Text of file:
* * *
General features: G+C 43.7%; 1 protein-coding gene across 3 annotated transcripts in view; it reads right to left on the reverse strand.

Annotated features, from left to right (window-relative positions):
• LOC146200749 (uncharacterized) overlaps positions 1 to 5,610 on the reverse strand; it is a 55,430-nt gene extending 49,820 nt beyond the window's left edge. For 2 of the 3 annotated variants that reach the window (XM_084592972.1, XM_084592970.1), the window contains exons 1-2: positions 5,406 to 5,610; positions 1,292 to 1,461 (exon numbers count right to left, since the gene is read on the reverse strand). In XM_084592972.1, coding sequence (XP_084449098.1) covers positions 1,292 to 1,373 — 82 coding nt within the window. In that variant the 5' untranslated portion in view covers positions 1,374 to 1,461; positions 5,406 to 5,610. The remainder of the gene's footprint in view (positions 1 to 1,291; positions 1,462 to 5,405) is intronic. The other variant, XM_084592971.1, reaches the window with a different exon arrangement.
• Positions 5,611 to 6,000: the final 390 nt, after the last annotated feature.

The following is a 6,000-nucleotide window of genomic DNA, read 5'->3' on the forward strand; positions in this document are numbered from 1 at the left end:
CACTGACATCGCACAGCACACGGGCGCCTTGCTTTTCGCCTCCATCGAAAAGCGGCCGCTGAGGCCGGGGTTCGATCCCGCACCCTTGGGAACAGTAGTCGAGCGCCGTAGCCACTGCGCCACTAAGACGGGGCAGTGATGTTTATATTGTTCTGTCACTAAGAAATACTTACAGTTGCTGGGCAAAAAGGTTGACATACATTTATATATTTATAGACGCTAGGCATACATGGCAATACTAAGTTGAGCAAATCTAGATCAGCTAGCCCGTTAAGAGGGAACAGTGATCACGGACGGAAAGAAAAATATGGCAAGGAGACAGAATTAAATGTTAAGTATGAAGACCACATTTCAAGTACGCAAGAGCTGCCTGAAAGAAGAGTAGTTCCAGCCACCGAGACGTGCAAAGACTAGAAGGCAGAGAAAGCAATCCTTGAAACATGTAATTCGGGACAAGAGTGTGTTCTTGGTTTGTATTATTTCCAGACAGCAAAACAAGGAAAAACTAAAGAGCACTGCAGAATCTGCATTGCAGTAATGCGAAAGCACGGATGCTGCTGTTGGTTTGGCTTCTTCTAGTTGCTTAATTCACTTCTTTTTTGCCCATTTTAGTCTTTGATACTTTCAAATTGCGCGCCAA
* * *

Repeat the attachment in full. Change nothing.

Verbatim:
General features: G+C 43.7%; 1 protein-coding gene across 3 annotated transcripts in view; it reads right to left on the reverse strand.

Annotated features, from left to right (window-relative positions):
• LOC146200749 (uncharacterized) overlaps positions 1 to 5,610 on the reverse strand; it is a 55,430-nt gene extending 49,820 nt beyond the window's left edge. For 2 of the 3 annotated variants that reach the window (XM_084592972.1, XM_084592970.1), the window contains exons 1-2: positions 5,406 to 5,610; positions 1,292 to 1,461 (exon numbers count right to left, since the gene is read on the reverse strand). In XM_084592972.1, coding sequence (XP_084449098.1) covers positions 1,292 to 1,373 — 82 coding nt within the window. In that variant the 5' untranslated portion in view covers positions 1,374 to 1,461; positions 5,406 to 5,610. The remainder of the gene's footprint in view (positions 1 to 1,291; positions 1,462 to 5,405) is intronic. The other variant, XM_084592971.1, reaches the window with a different exon arrangement.
• Positions 5,611 to 6,000: the final 390 nt, after the last annotated feature.

The following is a 6,000-nucleotide window of genomic DNA, read 5'->3' on the forward strand; positions in this document are numbered from 1 at the left end:
CACTGACATCGCACAGCACACGGGCGCCTTGCTTTTCGCCTCCATCGAAAAGCGGCCGCTGAGGCCGGGGTTCGATCCCGCACCCTTGGGAACAGTAGTCGAGCGCCGTAGCCACTGCGCCACTAAGACGGGGCAGTGATGTTTATATTGTTCTGTCACTAAGAAATACTTACAGTTGCTGGGCAAAAAGGTTGACATACATTTATATATTTATAGACGCTAGGCATACATGGCAATACTAAGTTGAGCAAATCTAGATCAGCTAGCCCGTTAAGAGGGAACAGTGATCACGGACGGAAAGAAAAATATGGCAAGGAGACAGAATTAAATGTTAAGTATGAAGACCACATTTCAAGTACGCAAGAGCTGCCTGAAAGAAGAGTAGTTCCAGCCACCGAGACGTGCAAAGACTAGAAGGCAGAGAAAGCAATCCTTGAAACATGTAATTCGGGACAAGAGTGTGTTCTTGGTTTGTATTATTTCCAGACAGCAAAACAAGGAAAAACTAAAGAGCACTGCAGAATCTGCATTGCAGTAATGCGAAAGCACGGATGCTGCTGTTGGTTTGGCTTCTTCTAGTTGCTTAATTCACTTCTTTTTTGCCCATTTTAGTCTTTGATACTTTCAAATTGCGCGCCAA